Water-Scrum-Fall

My team and I are in the midst of a transition into Agile-scrum.  It has been advertised to the rest of the company, and our executive management is pushing for it.

Thus far, we haven’t received any official process or reorganization to align with the vision, so we don’t have product owners, demo’s, retro’s, or discovery meetings.  We still do old-school waterfall requirements documents (which by the way, everyone wants to change just now while we’re firming up testing).  We joke that we’re in this purgatory of “water-scrum-fall”.

“That team has scrum meetings, so they must be Agile, right?”

I thought “water-scrum-fall” was a word we simply made up.  Turns out, it’s a real thing!

I recently watched a dev talk about scaling Agile and how to properly integrate Agile-scrum in the enterprise.  Sure enough, at 2:10:

It’s a real thing!!!

Wow.  To see our current project structure in this diagram blew me away.  I wasn’t crazy!  As a younger dev, I once got reprimanded for asking about requirements documents.  I now understand.  BDUP (big design up front) is basically a failure from the outset.  Without a product owner to be the primary gate of prioritizing work, everyone and their mother has input on what the feature “should look like”.

What this results in is a never-ending cycle of “sprints” (I use the term loosely in this context), with the work of sprint 5 modifying or undoing the work of sprint 2, so on and so forth.  Without a feature-driven delivery date and rapid push to production, water-scrum-fall is less productive than either scrum or waterfall.  If I chose a camp, I could just decide to never deviate from requirements, and save myself the time of a scrum meeting (which ends up evolving into just another 1-hour meeting where 12 people show up).  Or perhaps I would lock stakeholders into a meeting room and refuse to let them out until they’ve prioritized a backlog for the team to accomplish a deliverable feature.

Being in the middle, as the diagram shows, I actually find less productive than going all in on either methodology.

Jez mentions value stream mapping, and that is a critical skill that any Six Sigma belt will have, but that businesses outside of manufacturing generally don’t utilize.  Sure, they can define it, but they miss the point.  You need to understand who your customers are, internal and external, and what their inputs are.  This will be also different at a team level, so it’s important for all members to understand these concepts, just as they would be expected to understand a user story.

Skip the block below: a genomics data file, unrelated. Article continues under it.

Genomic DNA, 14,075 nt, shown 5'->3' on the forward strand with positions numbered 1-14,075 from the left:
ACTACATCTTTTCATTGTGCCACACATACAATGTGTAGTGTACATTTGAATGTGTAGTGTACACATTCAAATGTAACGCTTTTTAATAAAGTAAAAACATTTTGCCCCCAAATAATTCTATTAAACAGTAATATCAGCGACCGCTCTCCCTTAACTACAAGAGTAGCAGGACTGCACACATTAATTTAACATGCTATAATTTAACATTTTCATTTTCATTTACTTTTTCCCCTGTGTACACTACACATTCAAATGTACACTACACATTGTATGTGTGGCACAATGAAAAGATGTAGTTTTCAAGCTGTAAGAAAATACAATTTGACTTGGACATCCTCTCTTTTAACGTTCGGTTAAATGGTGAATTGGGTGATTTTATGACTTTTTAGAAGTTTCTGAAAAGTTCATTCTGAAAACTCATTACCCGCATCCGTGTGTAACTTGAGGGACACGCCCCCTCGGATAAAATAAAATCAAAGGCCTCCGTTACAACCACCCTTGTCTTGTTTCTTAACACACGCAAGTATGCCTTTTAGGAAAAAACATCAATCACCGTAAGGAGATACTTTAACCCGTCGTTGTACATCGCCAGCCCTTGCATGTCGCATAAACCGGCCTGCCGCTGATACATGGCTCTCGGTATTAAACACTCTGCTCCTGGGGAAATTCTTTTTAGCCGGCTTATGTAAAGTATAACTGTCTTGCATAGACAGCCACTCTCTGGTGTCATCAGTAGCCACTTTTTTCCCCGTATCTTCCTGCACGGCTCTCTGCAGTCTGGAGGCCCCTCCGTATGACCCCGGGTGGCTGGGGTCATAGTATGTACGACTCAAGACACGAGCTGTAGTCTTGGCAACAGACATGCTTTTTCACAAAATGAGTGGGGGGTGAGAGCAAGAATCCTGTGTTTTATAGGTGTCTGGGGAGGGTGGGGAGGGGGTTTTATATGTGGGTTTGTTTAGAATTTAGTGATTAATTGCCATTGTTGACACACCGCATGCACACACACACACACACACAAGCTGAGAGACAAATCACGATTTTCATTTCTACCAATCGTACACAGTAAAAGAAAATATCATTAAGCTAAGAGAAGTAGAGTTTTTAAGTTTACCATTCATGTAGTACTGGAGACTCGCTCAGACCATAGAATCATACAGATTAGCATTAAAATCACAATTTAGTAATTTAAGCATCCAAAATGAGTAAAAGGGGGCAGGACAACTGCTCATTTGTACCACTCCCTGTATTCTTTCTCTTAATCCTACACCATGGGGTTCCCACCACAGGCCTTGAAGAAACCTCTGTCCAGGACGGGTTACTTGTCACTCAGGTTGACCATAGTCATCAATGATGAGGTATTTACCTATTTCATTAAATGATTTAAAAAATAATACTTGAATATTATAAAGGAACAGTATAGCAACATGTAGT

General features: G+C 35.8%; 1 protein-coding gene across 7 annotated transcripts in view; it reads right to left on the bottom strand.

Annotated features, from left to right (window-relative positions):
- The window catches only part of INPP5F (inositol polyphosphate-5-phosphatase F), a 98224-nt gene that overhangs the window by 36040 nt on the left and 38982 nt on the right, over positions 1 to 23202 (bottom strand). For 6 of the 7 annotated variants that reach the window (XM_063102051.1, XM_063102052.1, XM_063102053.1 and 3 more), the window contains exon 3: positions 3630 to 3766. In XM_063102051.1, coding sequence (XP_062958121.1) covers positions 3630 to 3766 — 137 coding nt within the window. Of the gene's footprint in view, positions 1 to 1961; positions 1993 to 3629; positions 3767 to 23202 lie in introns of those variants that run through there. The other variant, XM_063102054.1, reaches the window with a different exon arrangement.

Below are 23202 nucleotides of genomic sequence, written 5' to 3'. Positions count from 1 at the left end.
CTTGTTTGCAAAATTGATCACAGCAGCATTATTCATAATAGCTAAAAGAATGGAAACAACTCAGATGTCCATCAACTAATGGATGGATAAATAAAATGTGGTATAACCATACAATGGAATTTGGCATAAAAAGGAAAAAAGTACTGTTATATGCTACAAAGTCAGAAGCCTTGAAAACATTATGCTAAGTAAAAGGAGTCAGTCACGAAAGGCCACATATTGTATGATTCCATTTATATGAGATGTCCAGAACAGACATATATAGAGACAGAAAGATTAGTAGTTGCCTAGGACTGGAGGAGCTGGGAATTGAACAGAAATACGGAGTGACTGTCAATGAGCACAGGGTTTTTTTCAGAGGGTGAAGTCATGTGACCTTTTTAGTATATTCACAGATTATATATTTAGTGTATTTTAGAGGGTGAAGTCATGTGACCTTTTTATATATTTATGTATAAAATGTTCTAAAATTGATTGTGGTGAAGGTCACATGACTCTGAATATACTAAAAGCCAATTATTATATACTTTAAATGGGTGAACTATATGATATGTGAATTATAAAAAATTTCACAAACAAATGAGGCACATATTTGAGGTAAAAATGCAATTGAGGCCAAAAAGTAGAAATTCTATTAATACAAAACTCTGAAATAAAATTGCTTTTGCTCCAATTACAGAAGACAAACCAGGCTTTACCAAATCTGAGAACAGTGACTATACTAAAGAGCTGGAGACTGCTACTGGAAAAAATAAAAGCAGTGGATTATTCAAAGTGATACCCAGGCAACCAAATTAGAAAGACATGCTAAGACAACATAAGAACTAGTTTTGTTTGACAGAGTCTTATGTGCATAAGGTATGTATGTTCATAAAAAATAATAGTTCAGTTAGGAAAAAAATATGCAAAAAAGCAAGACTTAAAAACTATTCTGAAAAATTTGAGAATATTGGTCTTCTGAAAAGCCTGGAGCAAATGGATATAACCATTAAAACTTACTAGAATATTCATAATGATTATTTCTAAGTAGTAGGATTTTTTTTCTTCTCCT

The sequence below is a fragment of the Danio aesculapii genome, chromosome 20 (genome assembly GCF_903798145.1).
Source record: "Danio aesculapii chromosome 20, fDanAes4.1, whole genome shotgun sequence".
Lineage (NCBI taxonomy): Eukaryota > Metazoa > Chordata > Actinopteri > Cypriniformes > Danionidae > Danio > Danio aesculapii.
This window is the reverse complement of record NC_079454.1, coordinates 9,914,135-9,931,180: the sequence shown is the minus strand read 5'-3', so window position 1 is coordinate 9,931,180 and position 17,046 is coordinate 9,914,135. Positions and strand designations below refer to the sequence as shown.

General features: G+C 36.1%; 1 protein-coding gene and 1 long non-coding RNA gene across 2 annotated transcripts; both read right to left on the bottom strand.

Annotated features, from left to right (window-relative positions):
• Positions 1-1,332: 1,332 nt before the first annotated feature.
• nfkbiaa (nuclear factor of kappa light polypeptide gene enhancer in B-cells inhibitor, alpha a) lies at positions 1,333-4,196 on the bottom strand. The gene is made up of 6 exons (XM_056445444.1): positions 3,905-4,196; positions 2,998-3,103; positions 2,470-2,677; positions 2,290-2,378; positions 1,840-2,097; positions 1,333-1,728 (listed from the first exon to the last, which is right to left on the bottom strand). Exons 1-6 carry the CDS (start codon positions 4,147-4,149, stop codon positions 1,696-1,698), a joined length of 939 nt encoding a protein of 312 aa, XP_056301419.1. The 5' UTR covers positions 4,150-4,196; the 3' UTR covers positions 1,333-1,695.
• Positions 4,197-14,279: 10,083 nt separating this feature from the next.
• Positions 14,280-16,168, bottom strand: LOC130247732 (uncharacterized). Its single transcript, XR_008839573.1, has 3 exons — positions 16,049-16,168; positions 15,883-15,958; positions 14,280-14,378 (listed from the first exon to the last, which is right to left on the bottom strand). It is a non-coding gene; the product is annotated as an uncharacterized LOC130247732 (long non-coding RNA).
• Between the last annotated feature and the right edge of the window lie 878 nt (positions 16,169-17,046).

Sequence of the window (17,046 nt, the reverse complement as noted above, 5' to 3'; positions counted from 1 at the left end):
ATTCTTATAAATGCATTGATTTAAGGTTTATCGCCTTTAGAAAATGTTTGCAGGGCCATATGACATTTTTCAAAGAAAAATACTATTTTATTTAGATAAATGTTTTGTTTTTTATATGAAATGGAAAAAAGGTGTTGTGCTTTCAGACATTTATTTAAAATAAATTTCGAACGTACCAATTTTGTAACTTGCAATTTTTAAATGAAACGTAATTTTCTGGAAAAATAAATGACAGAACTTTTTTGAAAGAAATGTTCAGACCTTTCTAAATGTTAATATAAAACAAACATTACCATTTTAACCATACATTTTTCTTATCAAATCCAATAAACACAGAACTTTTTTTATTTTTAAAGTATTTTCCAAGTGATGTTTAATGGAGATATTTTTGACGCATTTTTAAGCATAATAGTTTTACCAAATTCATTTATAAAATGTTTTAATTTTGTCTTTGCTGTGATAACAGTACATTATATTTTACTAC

As he says, the lead time on a certain process may be perceived as 9 months, and people have become accustomed to ignoring it.  If that’s where 80% of the delay is, focus all of your energy and cutting the red tape and getting straight to value!  When you have centralized project management settings software deadlines from an armchair, you will absolutely get incorrect estimates and budget overage.  Agile software is improved bit by bit, constantly re-evaluated and measured.  This is also akin to how Six Sigma belts seek to achieve change in their organizations.  They never aim for a massive change in one fell swoop.  They expect a domino effect of smaller changes.  Instinctively, they understand that impactful change happens over time, incrementally.  One day you realize, “I don’t even need to do <task/feature/process> because of all the smaller improvements we’ve made to <other tasks/features/processes>.

Where then, do you begin with your improvements? The answer: low hanging fruit.

You may have heard of the 80/20 rule.  This is a staple in Six Sigma.  Understand that 80% of X may be caused by 20% of Y, or that 20% of your problems are impacting 80% of your performance hits.  It changes the way that you use data to drive action and continuous improvement.  I wouldn’t micro-optimize code without justification for a real benefit, so why would you think that having scrum meetings and calling your project phases ‘sprints’ will magically speed up development?

I hope it goes without saying that with my lean background and love of automated testing, I absolutely prefer an Agile scrum methodology, with a heavy focus on automated testability against a robust backend.  If you’re a team lead or scrum master who has some power and say over how you execute your agile processes, definitely give that video a watch.

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